Conceptual Difficulties in the Transformation of Human Rights to the Realm of Artificial Intelligence

doi: 10.32566/ah.2024.2.8


Artificial intelligence has been seeping into various fields of international law for some time, affecting fields such as international humanitarian law – especially regarding the legality of autonomous weapon systems, but also intellectual property law and the legal profession as a whole. A conflicting zone encompassing many subfields is human rights, where an already sensitive subject that is open to debates and interpretation is met with rough questions. For instance, should and could human rights norms be transferred into pre-programmed entities? What relevance can human rights have to a non-human being that has been created, programmed and assembled by humans? Vast regional differences exist between the European, African and Inter-American systems with a lack of coherent structure in the Asia-Pacific region. Our understanding of human rights has also developed substantially over the decades, especially regarding norms on slavery, free speech, the prohibition of discrimination and the rights of women, of disabled persons and indigenous peoples to name a few examples. Furthermore, a vast array of international documents on human rights are political manifestos utilising expressions such as “respecting” and “ensuring” human rights as obligations for members of the international community. Since these provisions deliberately leave a lot of room for interpretation, it seems almost an impossible task to translate them to “binary code”, to a format that is digestible for an artificial entity. The article aims to answer these questions by analysing the abovementioned line of thought and combining it with various attempts at international regulation by states, international organisations as well as non-governmental organisations and think-tanks. The fundamental focus of this paper is to ascertain whether human rights and AI can be made compatible under the current framework of international law at today’s level of development.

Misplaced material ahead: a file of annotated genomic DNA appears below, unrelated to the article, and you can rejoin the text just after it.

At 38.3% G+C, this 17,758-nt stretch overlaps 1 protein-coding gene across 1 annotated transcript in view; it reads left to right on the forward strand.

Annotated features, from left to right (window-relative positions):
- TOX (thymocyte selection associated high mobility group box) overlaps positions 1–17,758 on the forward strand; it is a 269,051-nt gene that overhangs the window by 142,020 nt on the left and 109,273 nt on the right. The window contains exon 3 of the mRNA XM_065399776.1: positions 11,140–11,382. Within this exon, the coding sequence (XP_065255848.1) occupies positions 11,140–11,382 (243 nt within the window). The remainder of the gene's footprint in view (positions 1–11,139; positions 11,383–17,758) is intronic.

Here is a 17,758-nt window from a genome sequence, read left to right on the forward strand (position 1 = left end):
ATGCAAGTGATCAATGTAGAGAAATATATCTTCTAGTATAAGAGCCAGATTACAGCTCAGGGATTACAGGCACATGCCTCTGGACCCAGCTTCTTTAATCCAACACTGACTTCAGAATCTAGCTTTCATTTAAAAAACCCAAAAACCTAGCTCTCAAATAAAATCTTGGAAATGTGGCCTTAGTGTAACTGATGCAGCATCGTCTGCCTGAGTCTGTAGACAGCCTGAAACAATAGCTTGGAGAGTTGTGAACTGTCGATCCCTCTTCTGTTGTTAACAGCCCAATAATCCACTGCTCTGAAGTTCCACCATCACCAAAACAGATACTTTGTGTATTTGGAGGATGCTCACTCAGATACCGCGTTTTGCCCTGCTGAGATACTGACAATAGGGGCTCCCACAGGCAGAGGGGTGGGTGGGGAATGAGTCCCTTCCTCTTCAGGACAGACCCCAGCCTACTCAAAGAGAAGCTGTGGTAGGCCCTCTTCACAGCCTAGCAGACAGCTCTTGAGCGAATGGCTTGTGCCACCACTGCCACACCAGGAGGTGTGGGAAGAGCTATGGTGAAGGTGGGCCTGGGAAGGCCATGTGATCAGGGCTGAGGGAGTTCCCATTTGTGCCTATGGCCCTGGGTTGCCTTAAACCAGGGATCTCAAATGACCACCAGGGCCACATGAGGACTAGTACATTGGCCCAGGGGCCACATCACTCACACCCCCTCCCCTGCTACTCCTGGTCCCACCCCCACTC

artificial intelligence human rights international regulation transfer compatibility

Hogyan kell idézni

Hárs, A. (2024). Conceptual Difficulties in the Transformation of Human Rights to the Realm of Artificial Intelligence. Acta Humana – Emberi Jogi Közlemények, 12(2), 123–135.


ALI, Shaheen Sardar (2007): A Comparative Perspective of the Convention on the Rights of the Child and the Principles of Islamic Law: Law Reform and Children’s Rights in Muslim Jurisdictions. In Protecting the World’s Children. Impact of the Convention of the Rights of the Child in Diverse Legal Systems. UNICEF – Cambridge University Press, 142–208. Online:

ALETRAS, Nikolaos – TSARAPATSANIS, Dimitrios – PREOŢIUC-PIETRO, Daniel – LAMPOS, Vasileos (2016): Predicting Judicial Decisions of the European Court of Human Rights: A Natural Language Processing Perspective. PeerJ Computer Science, 24 October, 2016. Online:

ALOTABI, Hajed E. (2021): The Challenges of Execution of Islamic Criminal Law in Developing Muslim Countries: An Analysis Based on Islamic Principles and Existing Legal System. Cogent Social Sciences, 7(1), 1–13. Online:

ALSTON, Philip – MÉGRET, Frédéric (2020): Appraising the United Nations Human Rights Regime. In ALSTON, Philip – MÉGRET, Frédéric (eds.): The United Nations and Human Rights: A Critical Appraisal. Second Edition. Oxford: Oxford University Press. Online:

AUST, Anthony (2007): Handbook of International Law. Second Edition. Cambridge University Press.

BOSTROM, Nick (2005): A History of Transhumanist Thought. Journal of Evolution and Technology 14(1), 1–30. Online:

BROADBENT, Meredith (2021): What’s Ahead for a Cooperative Regulatory Agenda on Artificial Intelligence? Center for Strategic and International Studies. Online:

BRYSON, Joanna J. – DIAMANTIS, Mihailis E. – GRANT, Thomas D. (2017): Of, For, and By the People: The Legal Lacuna of Synthetic Persons. Artificial Intelligence and Law, 25, 273–291. Online:

BURRI, Thomas (2017): International Law and Artificial Intelligence. German Yearbook of International Law, 60, 91–108. Online:

CAHAI (2019): Council of Europe Ad Hoc Committee on Artificial Intelligence, CM(2019)131 from 11 September 2019 to 31 December 2021. Online: